Anaphylaxis during general anaesthesia

Silvia Caimmi, Naire Sansotta, Diego G. Peroni, Roberto Bernardini

Research output: Chapter in Book/Report/Conference proceedingChapter


Perioperative anaphylactic reactions are potential life-threatening immediate hypersensitivity reactions which are unrelated to the drug's pharmacological characteristics and correspond to immune-mediated allergic and non-immune-mediated so-called "pseudo-allergic or anaphylactoid" reactions. Their incidence and associated morbidity and mortality remain poorly defined. Perioperative anaphylaxis is becoming more common, probably due to more frequent use of general anaesthesia and the increasing complexity of the drugs employed. Moreover, current epidemiological data should be carefully evaluated since published studies relate to non-homogeneous populations and used differing definitions of drug hypersensitivity. Recognition and immediate treatment are particularly important because anaesthetized patients are at greater risk for adverse outcomes caused by physiological effects of anaesthesia. Several reports indicate that the relative risk of allergic reactions may vary with time, depending on changes in clinical practice as well as several environmental factors. Vigilance for signs of anaphylaxis and consideration of the risk factors, with possible modification of the agents used, are likely to reduce the morbidity and mortality associated with these reactions and socio-economic costs.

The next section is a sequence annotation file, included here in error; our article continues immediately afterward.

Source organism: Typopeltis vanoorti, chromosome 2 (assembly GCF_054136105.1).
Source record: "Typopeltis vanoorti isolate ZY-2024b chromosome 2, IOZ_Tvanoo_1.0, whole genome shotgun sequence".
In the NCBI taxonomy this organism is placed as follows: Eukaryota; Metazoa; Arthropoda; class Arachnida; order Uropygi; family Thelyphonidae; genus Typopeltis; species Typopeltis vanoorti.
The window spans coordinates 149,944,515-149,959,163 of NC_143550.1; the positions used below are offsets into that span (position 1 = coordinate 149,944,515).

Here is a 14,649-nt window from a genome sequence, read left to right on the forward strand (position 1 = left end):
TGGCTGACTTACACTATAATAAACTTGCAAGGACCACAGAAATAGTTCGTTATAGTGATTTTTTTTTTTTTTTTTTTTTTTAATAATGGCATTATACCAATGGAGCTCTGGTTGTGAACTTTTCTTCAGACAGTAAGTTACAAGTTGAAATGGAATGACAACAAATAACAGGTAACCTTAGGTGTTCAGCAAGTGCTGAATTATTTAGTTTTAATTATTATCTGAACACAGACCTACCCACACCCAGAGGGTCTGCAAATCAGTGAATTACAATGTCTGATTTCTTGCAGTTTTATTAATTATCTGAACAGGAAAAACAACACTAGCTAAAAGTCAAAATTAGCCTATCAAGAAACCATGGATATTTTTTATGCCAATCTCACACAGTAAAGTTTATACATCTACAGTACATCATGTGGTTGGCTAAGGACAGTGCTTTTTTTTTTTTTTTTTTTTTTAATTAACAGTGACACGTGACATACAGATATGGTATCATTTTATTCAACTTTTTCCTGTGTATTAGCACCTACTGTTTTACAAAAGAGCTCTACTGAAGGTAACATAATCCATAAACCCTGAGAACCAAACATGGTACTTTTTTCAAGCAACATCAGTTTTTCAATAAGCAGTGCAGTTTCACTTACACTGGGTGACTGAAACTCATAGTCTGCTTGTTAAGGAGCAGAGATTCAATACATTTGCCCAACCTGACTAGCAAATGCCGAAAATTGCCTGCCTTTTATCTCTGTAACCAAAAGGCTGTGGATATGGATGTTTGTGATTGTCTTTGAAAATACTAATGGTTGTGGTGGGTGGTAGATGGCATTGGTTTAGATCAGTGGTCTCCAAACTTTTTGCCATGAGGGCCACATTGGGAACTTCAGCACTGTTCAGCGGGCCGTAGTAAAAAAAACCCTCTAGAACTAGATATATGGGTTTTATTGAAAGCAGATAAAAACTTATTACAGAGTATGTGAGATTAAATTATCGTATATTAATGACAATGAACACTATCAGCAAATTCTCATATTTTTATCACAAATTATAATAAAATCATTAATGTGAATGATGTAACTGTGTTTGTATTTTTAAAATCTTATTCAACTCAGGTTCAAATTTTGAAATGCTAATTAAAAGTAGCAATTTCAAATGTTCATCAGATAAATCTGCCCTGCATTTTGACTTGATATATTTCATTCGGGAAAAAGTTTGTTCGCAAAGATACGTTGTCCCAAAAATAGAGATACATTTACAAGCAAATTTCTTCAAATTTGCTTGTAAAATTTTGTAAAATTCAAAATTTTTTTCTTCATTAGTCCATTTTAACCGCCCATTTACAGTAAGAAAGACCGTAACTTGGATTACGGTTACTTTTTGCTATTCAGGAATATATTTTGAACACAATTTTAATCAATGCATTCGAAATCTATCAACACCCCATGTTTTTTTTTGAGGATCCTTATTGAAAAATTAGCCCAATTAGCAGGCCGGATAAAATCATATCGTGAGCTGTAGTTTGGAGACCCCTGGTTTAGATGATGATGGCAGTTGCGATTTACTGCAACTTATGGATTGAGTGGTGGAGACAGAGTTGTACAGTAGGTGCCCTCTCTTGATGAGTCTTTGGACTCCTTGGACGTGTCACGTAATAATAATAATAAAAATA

Original languageEnglish
Title of host publicationAnaphylaxis - Principles and Practice
PublisherNova Science Publishers, Inc.
Number of pages28
ISBN (Print)9781626186880
Publication statusPublished - 2013

ASJC Scopus subject areas

  • Medicine(all)


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